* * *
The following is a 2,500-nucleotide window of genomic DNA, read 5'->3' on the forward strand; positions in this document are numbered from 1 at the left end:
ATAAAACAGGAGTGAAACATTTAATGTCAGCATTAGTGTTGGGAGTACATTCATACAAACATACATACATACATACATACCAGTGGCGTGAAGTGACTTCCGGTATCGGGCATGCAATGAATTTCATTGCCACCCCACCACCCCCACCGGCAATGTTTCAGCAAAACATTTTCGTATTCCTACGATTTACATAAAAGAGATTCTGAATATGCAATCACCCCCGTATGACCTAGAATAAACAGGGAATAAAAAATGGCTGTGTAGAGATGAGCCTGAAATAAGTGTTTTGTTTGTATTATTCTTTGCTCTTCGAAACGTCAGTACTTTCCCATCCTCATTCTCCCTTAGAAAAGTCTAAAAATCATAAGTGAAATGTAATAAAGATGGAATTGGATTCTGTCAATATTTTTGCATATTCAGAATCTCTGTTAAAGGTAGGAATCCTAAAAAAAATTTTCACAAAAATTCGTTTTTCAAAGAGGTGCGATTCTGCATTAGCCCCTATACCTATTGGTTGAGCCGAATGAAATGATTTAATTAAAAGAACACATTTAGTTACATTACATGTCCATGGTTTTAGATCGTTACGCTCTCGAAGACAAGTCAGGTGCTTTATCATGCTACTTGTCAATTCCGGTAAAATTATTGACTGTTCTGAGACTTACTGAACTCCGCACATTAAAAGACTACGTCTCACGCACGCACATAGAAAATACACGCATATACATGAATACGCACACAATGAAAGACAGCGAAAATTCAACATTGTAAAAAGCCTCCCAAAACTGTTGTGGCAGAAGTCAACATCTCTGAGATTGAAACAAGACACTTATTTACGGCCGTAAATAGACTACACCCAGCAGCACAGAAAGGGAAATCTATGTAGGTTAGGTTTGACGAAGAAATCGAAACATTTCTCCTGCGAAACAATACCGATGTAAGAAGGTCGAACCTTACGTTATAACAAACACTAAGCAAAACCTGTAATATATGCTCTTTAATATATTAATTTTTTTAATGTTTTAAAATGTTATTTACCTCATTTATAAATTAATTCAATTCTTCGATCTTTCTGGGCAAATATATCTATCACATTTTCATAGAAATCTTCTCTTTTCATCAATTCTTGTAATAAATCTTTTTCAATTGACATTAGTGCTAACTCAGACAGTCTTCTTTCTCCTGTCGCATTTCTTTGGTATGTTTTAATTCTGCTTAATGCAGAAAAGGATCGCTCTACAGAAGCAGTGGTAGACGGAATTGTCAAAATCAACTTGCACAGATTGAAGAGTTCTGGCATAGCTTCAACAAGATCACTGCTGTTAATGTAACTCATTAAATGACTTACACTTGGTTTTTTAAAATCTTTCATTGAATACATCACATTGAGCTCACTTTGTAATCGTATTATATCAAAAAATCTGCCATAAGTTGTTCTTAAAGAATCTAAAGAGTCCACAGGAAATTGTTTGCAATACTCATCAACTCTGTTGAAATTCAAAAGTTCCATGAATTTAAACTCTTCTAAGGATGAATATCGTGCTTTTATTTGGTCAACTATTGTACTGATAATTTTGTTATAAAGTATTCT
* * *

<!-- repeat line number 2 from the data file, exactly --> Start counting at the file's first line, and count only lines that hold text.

ATAAAACAGGAGTGAAACATTTAATGTCAGCATTAGTGTTGGGAGTACATTCATACAAACATACATACATACATACATACCAGTGGCGTGAAGTGACTTCCGGTATCGGGCATGCAATGAATTTCATTGCCACCCCACCACCCCCACCGGCAATGTTTCAGCAAAACATTTTCGTATTCCTACGATTTACATAAAAGAGATTCTGAATATGCAATCACCCCCGTATGACCTAGAATAAACAGGGAATAAAAAATGGCTGTGTAGAGATGAGCCTGAAATAAGTGTTTTGTTTGTATTATTCTTTGCTCTTCGAAACGTCAGTACTTTCCCATCCTCATTCTCCCTTAGAAAAGTCTAAAAATCATAAGTGAAATGTAATAAAGATGGAATTGGATTCTGTCAATATTTTTGCATATTCAGAATCTCTGTTAAAGGTAGGAATCCTAAAAAAAATTTTCACAAAAATTCGTTTTTCAAAGAGGTGCGATTCTGCATTAGCCCCTATACCTATTGGTTGAGCCGAATGAAATGATTTAATTAAAAGAACACATTTAGTTACATTACATGTCCATGGTTTTAGATCGTTACGCTCTCGAAGACAAGTCAGGTGCTTTATCATGCTACTTGTCAATTCCGGTAAAATTATTGACTGTTCTGAGACTTACTGAACTCCGCACATTAAAAGACTACGTCTCACGCACGCACATAGAAAATACACGCATATACATGAATACGCACACAATGAAAGACAGCGAAAATTCAACATTGTAAAAAGCCTCCCAAAACTGTTGTGGCAGAAGTCAACATCTCTGAGATTGAAACAAGACACTTATTTACGGCCGTAAATAGACTACACCCAGCAGCACAGAAAGGGAAATCTATGTAGGTTAGGTTTGACGAAGAAATCGAAACATTTCTCCTGCGAAACAATACCGATGTAAGAAGGTCGAACCTTACGTTATAACAAACACTAAGCAAAACCTGTAATATATGCTCTTTAATATATTAATTTTTTTAATGTTTTAAAATGTTATTTACCTCATTTATAAATTAATTCAATTCTTCGATCTTTCTGGGCAAATATATCTATCACATTTTCATAGAAATCTTCTCTTTTCATCAATTCTTGTAATAAATCTTTTTCAATTGACATTAGTGCTAACTCAGACAGTCTTCTTTCTCCTGTCGCATTTCTTTGGTATGTTTTAATTCTGCTTAATGCAGAAAAGGATCGCTCTACAGAAGCAGTGGTAGACGGAATTGTCAAAATCAACTTGCACAGATTGAAGAGTTCTGGCATAGCTTCAACAAGATCACTGCTGTTAATGTAACTCATTAAATGACTTACACTTGGTTTTTTAAAATCTTTCATTGAATACATCACATTGAGCTCACTTTGTAATCGTATTATATCAAAAAATCTGCCATAAGTTGTTCTTAAAGAATCTAAAGAGTCCACAGGAAATTGTTTGCAATACTCATCAACTCTGTTGAAATTCAAAAGTTCCATGAATTTAAACTCTTCTAAGGATGAATATCGTGCTTTTATTTGGTCAACTATTGTACTGATAATTTTGTTATAAAGTATTCT